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Ec 173A – FINANCIAL MARKETS
LECTURE NOTES
Foster, UCSD
21Jul08
TOPIC 6 – ASSET EQUILIBRIUM PRICING MODELS
A. The Capital Asset Pricing Model
1.
Introduction:
a)
One question from MPT may
bother
you.
1) Asset X in the CML diagram is
com
pletely dominated by market
portfolio M and by other single
assets.
[Fig. 1]
2) Yet, by definition, X is
included in M, so somebody
owns it!
Why?
b) The reason asset X is in the market,
yet in
the interior of the opportunity set of
efficient
portfolios, is that the RELEVANT
risk of a
single asset is NOT σ(r
x
).
What we said earlier about asset dominance as an equilibra
ting process must now be revised.
1) We know that investors diversify portfolios between a riskless asset and a market
portfolio M of risky assets.
As E(U) maximizers, they are concerned only
with over
all portfolio risk and return μ(r
p
) and σ(r
p
).
And furthermore, since they choose indi
vidual portfolios along the CML, they are only concerned with μ(r
m
) and σ(r
m
).
(This
is what we called the “Separation Theorem.”)
2) Hence, when an investor is contemplating purchase of asset X for addition to an
already diversified portfolio, the only thing that matters
is what X will do to overall
portfolio risk and return.
This is only weakly related to σ(r
x
).
But if σ(r
x
) isn't the
relevant risk of asset X, then what is?
c)
The CAPM provides an answer.
It was developed by William F. Sharpe in 1964 (Nobel
Prize 1990).
It adds 3 assumptions to those made by MPT:
#6
There are no taxes, brokerage fees, or other market imperfections.
#7
Total asset quantities are fixed, and all assets are marketable.
Hence, we are discus
sing secondary market transactions, not new issues of securities.
#8
Perfect competition  all investors are small and take security prices as given  they
are price takers.
(Not strictly true!)
2.
Derivation of the CAPM:
a)
Starting with market portfolio M, create enlarged portfolio M+ with proportion δ in asset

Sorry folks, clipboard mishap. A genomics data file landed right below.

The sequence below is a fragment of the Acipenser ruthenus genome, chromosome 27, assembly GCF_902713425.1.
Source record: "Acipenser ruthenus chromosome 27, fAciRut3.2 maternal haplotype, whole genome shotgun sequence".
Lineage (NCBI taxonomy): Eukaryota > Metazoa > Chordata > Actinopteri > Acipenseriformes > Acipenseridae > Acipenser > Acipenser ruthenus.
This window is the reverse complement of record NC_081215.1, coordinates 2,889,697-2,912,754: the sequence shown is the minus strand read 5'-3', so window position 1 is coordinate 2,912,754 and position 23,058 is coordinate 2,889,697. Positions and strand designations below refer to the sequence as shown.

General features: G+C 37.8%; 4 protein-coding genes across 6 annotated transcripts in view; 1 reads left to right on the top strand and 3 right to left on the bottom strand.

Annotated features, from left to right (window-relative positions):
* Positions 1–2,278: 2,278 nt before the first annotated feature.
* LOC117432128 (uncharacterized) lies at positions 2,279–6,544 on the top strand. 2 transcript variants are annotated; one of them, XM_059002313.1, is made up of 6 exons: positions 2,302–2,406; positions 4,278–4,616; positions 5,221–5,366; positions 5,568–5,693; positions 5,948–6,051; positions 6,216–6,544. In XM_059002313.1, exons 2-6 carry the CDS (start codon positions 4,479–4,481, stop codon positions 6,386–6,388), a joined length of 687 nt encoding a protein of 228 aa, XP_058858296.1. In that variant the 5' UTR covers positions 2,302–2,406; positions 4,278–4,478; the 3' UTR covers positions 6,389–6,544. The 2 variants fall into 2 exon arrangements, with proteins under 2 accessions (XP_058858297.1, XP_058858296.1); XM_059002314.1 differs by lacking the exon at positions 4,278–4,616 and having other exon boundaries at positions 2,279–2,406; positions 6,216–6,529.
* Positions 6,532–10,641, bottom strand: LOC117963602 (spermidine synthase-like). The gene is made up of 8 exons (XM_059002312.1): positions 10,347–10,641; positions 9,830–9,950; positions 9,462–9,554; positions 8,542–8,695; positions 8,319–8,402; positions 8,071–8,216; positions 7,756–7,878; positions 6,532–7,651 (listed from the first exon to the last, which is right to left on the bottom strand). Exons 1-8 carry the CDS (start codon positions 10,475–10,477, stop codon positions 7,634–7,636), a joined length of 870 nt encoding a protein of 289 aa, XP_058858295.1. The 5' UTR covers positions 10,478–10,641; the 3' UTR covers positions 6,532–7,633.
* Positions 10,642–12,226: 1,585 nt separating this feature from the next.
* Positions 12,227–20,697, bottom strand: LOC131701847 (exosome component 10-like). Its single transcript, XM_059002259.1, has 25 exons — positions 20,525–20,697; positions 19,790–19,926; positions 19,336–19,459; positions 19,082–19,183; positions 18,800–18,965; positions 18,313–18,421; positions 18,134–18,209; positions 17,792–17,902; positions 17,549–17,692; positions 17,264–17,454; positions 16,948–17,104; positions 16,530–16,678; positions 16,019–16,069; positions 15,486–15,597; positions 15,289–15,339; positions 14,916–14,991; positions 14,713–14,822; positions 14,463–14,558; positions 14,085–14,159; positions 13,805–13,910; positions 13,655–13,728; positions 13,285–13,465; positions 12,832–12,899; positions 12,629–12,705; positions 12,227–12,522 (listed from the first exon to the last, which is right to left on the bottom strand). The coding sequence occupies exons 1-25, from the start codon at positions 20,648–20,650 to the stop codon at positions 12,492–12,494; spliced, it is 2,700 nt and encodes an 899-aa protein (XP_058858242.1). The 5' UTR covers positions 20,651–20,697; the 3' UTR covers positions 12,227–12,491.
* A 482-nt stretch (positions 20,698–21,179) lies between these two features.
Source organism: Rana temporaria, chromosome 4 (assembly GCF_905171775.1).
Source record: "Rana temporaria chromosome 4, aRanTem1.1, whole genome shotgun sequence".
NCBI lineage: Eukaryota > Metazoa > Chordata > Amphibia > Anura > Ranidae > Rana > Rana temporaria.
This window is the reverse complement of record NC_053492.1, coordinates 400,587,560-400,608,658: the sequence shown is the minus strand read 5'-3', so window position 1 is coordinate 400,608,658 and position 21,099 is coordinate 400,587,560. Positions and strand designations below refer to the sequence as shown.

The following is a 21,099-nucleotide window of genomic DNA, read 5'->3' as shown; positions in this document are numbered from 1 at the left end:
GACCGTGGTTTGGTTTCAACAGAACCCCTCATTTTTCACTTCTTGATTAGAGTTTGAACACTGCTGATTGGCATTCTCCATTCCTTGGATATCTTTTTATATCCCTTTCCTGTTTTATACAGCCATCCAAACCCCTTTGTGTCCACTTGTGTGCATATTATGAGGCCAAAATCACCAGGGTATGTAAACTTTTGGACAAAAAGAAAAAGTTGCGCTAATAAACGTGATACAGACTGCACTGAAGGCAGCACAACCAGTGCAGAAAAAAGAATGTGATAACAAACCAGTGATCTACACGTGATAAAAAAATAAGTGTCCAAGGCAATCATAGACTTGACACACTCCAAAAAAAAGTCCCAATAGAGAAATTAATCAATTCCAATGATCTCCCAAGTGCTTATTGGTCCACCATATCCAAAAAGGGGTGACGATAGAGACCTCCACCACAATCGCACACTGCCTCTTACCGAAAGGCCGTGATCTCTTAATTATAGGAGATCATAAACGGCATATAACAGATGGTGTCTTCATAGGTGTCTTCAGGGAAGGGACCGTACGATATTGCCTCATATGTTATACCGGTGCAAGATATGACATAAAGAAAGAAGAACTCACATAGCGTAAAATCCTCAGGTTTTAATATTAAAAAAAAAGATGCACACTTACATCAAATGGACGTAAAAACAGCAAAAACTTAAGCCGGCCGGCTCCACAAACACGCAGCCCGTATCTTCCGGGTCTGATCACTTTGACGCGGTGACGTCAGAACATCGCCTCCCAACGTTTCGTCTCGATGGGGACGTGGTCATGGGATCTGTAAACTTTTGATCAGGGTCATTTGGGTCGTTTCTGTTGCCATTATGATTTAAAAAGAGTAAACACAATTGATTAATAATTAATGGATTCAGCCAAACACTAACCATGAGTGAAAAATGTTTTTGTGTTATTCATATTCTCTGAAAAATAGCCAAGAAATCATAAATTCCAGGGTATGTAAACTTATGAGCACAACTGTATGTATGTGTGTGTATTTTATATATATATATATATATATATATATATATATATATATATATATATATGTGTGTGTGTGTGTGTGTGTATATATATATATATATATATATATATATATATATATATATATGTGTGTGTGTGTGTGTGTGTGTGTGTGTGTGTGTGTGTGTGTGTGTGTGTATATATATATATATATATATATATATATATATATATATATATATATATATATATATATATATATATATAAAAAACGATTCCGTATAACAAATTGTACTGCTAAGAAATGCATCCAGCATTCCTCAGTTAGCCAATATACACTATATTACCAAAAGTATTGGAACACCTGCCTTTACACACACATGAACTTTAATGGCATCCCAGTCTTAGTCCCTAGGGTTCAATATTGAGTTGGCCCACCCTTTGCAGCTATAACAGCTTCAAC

X and 1−δ in M.
For the new portfolio:
σ(r
m
)
σ(r
x
) σ(r
p
)
M
• Y
●X
μ(r
m
)
μ(r
x
)
r
f
μ(r
p
)
Fig. 1
)
,
(
)
1
(
2
)
(
)
1
(
)
(
)
(
)
(
)
1
(
)
(
)
(
2
2
2
2
2
m
x
m
x
m
m
s
m
r
r
r
r
r
r
r
r
σ
δ
μ
δμ

+

+
=

+
=
+
+
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ASSET PRICING MODELS
p. 2
b) To find the change in return and risk from adding X to M, take the following derivatives:
c)
Now the trick.
1) We know that in general equilibrium, supply = demand in all markets and excess
demand = 0.
In financial market equilibrium, excess demand for each asset = 0.
2) Now all of X WAS ALREADY INCLUDED in market portfolio M, so M
≡
M+.
Trying to add δ% of X to M is excess demand for X.
So we must evaluate the
derivatives above at δ = 0, which yields the following:
d) The extra return needed on the market portfolio M to compensate for the extra risk from
having δ% of X already in it is:
e)
But all investors diversify by choosing a portfolio along the CML, where their portfolio
risk premium = slope of CML = [μ(r
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This note was uploaded on 06/30/2009 for the course ECON 173A taught by Professor Foster during the Spring '09 term at UCSD.
 Spring '09
 Foster

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